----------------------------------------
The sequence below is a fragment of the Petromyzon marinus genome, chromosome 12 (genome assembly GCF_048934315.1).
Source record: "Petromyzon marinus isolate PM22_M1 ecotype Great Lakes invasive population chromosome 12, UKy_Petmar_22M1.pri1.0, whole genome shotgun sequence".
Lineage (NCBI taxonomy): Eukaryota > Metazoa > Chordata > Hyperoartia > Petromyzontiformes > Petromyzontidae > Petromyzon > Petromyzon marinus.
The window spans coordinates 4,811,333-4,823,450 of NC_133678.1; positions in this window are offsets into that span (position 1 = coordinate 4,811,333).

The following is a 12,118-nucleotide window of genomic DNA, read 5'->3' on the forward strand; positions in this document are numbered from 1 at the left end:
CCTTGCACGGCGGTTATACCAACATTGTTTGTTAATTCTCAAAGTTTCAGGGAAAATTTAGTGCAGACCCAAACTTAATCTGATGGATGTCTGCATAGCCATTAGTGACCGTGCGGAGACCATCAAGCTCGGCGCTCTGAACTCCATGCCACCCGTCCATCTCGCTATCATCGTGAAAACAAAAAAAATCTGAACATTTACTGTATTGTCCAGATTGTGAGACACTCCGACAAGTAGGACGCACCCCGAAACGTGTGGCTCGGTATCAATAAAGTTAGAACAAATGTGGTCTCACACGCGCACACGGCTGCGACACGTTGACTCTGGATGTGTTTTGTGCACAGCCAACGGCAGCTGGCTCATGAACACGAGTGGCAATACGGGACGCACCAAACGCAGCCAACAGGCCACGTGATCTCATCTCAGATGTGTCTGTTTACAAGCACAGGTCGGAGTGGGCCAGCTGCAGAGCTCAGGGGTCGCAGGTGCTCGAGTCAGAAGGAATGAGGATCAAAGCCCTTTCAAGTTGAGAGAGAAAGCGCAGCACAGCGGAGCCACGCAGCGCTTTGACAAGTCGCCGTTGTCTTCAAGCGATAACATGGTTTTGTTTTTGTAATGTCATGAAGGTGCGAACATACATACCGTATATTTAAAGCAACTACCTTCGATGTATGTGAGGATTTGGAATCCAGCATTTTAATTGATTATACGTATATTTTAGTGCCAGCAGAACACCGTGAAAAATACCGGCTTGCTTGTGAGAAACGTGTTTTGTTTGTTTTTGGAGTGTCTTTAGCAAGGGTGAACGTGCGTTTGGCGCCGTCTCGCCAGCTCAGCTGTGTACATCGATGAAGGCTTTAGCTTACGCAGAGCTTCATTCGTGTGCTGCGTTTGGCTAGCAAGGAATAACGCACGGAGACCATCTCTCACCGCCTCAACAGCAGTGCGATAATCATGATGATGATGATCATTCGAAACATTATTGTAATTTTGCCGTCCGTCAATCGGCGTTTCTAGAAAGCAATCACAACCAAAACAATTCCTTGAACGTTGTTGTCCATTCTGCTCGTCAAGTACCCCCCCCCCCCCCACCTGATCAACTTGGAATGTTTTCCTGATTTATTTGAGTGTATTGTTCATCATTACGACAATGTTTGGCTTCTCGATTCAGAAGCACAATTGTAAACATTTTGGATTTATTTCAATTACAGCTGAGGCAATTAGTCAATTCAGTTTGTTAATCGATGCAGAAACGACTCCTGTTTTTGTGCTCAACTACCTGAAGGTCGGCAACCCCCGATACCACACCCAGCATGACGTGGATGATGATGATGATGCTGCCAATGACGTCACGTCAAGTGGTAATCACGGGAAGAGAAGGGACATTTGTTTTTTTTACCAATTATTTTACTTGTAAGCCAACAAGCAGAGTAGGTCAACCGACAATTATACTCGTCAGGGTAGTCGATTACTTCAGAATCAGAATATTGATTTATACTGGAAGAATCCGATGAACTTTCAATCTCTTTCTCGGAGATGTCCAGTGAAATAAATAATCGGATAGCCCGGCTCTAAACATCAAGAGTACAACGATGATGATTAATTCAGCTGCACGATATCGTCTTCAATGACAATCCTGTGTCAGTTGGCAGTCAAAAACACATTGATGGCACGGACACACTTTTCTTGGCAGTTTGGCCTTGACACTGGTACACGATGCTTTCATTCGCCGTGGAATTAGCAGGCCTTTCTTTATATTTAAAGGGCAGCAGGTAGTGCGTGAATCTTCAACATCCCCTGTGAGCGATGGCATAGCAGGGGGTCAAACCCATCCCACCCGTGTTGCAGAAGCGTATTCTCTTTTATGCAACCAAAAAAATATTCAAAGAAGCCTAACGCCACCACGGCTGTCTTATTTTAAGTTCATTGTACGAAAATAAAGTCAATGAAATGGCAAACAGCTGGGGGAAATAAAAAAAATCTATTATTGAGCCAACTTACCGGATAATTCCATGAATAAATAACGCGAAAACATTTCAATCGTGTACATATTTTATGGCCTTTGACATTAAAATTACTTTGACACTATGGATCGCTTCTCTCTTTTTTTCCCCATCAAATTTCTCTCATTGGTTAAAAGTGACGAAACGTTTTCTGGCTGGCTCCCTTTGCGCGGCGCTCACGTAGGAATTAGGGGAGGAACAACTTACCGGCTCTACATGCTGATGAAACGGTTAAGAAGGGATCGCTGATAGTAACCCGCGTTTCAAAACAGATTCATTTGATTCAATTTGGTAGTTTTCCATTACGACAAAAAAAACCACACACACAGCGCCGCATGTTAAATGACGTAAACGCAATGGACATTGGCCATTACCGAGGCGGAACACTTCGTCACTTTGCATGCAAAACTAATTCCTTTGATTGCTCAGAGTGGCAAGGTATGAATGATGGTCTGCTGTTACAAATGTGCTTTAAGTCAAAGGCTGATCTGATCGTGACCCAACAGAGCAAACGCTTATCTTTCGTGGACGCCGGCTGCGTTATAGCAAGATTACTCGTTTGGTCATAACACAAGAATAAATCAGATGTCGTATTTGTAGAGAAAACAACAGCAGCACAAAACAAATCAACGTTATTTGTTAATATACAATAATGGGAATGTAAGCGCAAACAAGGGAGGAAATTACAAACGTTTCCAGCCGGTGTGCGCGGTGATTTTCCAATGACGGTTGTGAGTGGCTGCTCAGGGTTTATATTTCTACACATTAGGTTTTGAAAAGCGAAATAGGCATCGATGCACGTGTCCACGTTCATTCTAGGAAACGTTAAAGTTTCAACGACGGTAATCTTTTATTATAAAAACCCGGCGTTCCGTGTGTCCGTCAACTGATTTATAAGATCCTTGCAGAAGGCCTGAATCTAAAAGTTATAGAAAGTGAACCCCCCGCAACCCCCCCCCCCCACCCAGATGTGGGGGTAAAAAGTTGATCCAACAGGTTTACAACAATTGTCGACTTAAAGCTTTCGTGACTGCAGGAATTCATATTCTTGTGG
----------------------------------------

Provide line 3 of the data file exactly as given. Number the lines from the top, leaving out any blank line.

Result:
Lineage (NCBI taxonomy): Eukaryota > Metazoa > Chordata > Hyperoartia > Petromyzontiformes > Petromyzontidae > Petromyzon > Petromyzon marinus.